Down two storeys, in the farm yard, two snow angels were impressed into the fall’s first blanket of snow. One wing was clipped and torn by a wayward footprint revealing junegrass. It had been a hot, dry summer. The fall was here and the harvest had been reaped. Old Man Winter approached slowly inching across the farm yard and onto the windowpanes one strand of grey hair at a time.

A pot of simmering Cock-a-Leekie, potato scones in a greased griddle, a crackling radio playing Glenn Miller, and a steaming brass tea kettle kept Alice company in the bustling kitchen. White cupboards, periwinkle blue counters, white sink and faucets accented the large, carpeted room. A large Alder wood table sat in the middle of the kitchen covered in magazines and stationery. Two windows gave the kitchen its light; one window faced south and the farm’s drive way, the other window faced north into evergreens and poplars; a hodge-podge of brambles too: Mother Nature’s barbed wire. The kettle boiled without Alice noticing. She was washing the breakfast dishes and staring out at the trees through the window. Alice withdrew her soaking hands from the sink to finally get the kettle, when the door opened and she heard her daughter calling.

“Okay, Nathan, Nathan! Nathan look after your little brother. He doesn’t know the farm that well. Make snow angels again, yeah. And stay out of the trees,” Brin, 38, yelled from the doorway. Alice took in her daughter standing at the door. She was turned away from Alice yelling out the door. Tall, dangerously slim, fine-boned, auburn hair. Skin the colour of milk. She was “classical, a real Blinker,” thought Alice who comforted herself at times using the Scottish slang of her youth. A ?blinker? meant a woman was so beautiful, you?d blink your eyes thinking she was unreal. But, she is real, Alice surmised. “I just wish she’d eat more.” Brin Witter closed the door behind her and sighed at her mother.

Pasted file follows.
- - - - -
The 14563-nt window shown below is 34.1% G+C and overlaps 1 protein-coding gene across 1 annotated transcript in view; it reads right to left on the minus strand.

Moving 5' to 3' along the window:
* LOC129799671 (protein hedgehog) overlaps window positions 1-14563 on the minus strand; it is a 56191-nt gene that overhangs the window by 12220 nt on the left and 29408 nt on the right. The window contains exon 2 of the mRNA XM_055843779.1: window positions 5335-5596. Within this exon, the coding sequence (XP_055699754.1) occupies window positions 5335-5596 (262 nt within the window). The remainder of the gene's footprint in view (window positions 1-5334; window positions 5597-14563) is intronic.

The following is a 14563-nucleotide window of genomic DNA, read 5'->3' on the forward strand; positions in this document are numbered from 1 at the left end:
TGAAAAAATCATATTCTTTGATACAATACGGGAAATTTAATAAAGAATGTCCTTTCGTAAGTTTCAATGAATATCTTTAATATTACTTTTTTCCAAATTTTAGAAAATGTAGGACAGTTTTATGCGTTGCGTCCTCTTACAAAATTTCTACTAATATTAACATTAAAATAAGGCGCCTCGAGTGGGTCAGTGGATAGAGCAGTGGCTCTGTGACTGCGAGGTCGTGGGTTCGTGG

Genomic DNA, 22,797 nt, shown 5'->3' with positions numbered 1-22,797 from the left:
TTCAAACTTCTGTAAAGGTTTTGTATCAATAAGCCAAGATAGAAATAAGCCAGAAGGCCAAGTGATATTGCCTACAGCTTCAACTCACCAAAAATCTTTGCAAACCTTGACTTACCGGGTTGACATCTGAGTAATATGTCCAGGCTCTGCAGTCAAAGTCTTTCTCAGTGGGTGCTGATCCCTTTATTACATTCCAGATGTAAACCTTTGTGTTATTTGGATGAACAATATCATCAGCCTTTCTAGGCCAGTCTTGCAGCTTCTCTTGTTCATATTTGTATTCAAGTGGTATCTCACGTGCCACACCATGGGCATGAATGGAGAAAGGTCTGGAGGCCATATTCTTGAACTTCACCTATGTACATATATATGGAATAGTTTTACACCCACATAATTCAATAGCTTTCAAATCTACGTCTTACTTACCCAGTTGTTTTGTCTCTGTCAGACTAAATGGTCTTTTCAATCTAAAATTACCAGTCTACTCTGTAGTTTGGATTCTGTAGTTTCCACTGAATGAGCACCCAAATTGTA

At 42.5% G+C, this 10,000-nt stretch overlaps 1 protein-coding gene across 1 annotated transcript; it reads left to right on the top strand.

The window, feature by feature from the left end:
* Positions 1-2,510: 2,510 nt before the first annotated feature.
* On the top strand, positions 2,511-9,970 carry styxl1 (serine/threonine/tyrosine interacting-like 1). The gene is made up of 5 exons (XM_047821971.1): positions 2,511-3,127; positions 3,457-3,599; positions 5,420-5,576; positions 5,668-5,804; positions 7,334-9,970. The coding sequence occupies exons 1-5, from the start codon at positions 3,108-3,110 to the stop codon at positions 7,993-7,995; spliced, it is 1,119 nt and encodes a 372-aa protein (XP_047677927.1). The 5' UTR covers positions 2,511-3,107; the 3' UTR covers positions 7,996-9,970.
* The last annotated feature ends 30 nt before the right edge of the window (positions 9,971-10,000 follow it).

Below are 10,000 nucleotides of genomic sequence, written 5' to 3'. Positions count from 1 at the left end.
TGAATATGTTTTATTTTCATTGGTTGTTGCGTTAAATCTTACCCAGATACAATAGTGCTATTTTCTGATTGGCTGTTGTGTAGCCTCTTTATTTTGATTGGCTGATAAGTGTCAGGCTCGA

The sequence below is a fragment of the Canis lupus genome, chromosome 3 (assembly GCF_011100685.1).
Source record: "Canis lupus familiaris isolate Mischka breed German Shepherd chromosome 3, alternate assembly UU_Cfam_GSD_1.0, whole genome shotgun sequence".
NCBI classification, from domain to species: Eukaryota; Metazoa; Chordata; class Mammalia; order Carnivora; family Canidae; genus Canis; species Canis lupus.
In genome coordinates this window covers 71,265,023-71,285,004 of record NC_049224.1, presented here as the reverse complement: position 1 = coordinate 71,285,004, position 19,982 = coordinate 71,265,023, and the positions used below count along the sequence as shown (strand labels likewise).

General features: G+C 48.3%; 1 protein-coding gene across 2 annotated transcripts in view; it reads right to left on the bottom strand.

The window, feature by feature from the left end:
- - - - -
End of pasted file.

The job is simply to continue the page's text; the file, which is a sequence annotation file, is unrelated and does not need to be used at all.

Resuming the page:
“You’d think by now she’d ease up on them the wee gilpies,” Alice whispered to herself going to the stove to get the boiling kettle. Grannies were supposed to worry about grandchildren. “Hi luv, how’s about a jilp n’ junt?” Alice smiled. Brin was expected a half an hour ago, but Alice didn’t mind. She liked the morning solace. “Where’s Joe?”

“Which question should I answer first? Hey, how about this first: Hello,” Brin said taking off her fall coat and gloves. She hung them on the brass hooks by the door. Her cheeks were burning and Brin felt slightly agitated by winter?s early arrival, the way it crept into her marrow. She sighed again and sat down at the kitchen table and fingered a magazine cover. “Joseph had to work a bit of overtime, don’t worry he’ll be here in time mom. Dad in town?”